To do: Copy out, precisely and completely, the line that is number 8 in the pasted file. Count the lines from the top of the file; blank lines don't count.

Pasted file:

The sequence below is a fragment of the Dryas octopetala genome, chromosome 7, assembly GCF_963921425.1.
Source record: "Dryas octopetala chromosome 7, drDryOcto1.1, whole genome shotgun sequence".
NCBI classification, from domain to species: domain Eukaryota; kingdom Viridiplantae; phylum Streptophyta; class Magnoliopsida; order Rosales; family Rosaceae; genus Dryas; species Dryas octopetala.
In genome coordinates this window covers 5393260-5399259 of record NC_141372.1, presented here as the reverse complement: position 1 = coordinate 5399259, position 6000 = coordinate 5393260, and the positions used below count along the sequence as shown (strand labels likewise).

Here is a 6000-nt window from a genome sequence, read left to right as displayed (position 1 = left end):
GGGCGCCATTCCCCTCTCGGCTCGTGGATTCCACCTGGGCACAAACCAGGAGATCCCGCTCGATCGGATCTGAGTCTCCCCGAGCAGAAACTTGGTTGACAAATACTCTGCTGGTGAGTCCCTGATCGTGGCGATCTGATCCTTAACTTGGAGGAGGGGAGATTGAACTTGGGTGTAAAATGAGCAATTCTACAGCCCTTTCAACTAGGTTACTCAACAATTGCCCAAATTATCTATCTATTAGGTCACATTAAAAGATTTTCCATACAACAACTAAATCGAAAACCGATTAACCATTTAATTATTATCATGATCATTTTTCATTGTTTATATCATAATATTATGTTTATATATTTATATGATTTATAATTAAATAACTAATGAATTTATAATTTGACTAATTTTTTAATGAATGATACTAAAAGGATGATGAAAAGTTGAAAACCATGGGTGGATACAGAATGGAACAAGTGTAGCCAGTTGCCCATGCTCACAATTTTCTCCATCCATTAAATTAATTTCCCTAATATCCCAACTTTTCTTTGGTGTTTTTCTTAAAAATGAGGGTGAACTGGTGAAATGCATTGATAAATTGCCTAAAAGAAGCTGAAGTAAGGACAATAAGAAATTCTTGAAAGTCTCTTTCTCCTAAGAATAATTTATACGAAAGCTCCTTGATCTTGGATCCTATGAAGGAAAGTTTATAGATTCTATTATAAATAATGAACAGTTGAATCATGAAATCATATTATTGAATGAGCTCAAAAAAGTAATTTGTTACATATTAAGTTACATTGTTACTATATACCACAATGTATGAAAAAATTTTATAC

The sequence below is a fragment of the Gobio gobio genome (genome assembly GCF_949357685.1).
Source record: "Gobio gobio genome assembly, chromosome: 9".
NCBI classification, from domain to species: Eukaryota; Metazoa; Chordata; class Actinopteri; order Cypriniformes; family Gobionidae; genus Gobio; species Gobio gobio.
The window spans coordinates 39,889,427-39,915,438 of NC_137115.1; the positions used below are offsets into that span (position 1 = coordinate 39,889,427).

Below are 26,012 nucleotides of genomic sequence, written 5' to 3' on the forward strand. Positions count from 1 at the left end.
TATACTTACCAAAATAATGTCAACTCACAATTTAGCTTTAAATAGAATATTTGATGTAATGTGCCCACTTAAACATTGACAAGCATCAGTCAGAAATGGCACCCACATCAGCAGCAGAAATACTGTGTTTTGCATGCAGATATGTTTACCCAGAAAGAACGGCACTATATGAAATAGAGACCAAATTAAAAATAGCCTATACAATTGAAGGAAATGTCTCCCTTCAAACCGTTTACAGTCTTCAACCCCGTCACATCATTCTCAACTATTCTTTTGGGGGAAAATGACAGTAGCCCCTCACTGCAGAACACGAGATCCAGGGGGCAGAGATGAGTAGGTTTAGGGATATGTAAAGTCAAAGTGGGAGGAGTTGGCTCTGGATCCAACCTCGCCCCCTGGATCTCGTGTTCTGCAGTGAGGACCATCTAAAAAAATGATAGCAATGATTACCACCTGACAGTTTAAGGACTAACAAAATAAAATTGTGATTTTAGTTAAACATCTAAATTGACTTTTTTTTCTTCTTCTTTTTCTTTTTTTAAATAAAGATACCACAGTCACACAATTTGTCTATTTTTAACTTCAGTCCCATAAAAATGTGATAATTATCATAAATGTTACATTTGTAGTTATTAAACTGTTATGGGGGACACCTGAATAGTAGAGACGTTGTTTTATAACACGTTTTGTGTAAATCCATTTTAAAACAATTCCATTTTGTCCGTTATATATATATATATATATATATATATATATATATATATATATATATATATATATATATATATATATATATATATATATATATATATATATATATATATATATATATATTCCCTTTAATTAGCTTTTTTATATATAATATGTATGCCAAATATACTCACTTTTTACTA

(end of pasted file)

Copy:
Source record: "Gobio gobio genome assembly, chromosome: 9".